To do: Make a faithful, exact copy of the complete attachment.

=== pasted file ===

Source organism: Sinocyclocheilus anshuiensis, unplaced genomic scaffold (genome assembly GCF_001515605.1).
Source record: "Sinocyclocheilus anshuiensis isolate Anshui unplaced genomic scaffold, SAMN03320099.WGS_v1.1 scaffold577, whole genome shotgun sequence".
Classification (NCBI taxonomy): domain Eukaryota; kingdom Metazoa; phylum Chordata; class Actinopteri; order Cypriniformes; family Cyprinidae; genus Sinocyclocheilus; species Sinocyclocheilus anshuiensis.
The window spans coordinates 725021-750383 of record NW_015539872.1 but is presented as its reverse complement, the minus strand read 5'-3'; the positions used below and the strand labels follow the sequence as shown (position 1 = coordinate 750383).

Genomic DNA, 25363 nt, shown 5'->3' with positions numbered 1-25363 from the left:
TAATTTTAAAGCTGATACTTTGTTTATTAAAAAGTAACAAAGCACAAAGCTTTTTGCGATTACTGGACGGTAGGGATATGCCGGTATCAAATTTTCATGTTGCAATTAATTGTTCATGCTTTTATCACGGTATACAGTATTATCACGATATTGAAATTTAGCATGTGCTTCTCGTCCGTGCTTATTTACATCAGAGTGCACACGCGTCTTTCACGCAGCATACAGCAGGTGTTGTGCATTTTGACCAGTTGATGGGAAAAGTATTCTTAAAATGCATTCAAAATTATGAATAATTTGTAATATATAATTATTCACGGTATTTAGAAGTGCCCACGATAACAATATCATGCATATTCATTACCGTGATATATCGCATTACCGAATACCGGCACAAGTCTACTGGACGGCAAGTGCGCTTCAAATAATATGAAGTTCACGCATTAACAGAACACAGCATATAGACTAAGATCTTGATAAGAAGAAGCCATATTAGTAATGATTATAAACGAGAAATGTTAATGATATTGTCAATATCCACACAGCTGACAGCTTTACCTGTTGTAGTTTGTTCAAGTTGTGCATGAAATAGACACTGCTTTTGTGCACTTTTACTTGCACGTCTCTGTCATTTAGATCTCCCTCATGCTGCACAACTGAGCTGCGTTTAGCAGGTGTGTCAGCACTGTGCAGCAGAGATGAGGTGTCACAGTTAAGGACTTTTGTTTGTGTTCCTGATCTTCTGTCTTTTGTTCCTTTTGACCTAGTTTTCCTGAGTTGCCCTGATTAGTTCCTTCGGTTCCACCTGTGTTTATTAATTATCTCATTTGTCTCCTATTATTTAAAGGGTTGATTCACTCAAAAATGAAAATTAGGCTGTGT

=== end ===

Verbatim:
Source organism: Sinocyclocheilus anshuiensis, unplaced genomic scaffold (genome assembly GCF_001515605.1).
Source record: "Sinocyclocheilus anshuiensis isolate Anshui unplaced genomic scaffold, SAMN03320099.WGS_v1.1 scaffold577, whole genome shotgun sequence".
Classification (NCBI taxonomy): domain Eukaryota; kingdom Metazoa; phylum Chordata; class Actinopteri; order Cypriniformes; family Cyprinidae; genus Sinocyclocheilus; species Sinocyclocheilus anshuiensis.
The window spans coordinates 725021-750383 of record NW_015539872.1 but is presented as its reverse complement, the minus strand read 5'-3'; the positions used below and the strand labels follow the sequence as shown (position 1 = coordinate 750383).

Genomic DNA, 25363 nt, shown 5'->3' with positions numbered 1-25363 from the left:
TAATTTTAAAGCTGATACTTTGTTTATTAAAAAGTAACAAAGCACAAAGCTTTTTGCGATTACTGGACGGTAGGGATATGCCGGTATCAAATTTTCATGTTGCAATTAATTGTTCATGCTTTTATCACGGTATACAGTATTATCACGATATTGAAATTTAGCATGTGCTTCTCGTCCGTGCTTATTTACATCAGAGTGCACACGCGTCTTTCACGCAGCATACAGCAGGTGTTGTGCATTTTGACCAGTTGATGGGAAAAGTATTCTTAAAATGCATTCAAAATTATGAATAATTTGTAATATATAATTATTCACGGTATTTAGAAGTGCCCACGATAACAATATCATGCATATTCATTACCGTGATATATCGCATTACCGAATACCGGCACAAGTCTACTGGACGGCAAGTGCGCTTCAAATAATATGAAGTTCACGCATTAACAGAACACAGCATATAGACTAAGATCTTGATAAGAAGAAGCCATATTAGTAATGATTATAAACGAGAAATGTTAATGATATTGTCAATATCCACACAGCTGACAGCTTTACCTGTTGTAGTTTGTTCAAGTTGTGCATGAAATAGACACTGCTTTTGTGCACTTTTACTTGCACGTCTCTGTCATTTAGATCTCCCTCATGCTGCACAACTGAGCTGCGTTTAGCAGGTGTGTCAGCACTGTGCAGCAGAGATGAGGTGTCACAGTTAAGGACTTTTGTTTGTGTTCCTGATCTTCTGTCTTTTGTTCCTTTTGACCTAGTTTTCCTGAGTTGCCCTGATTAGTTCCTTCGGTTCCACCTGTGTTTATTAATTATCTCATTTGTCTCCTATTATTTAAAGGGTTGATTCACTCAAAAATGAAAATTAGGCTGTGT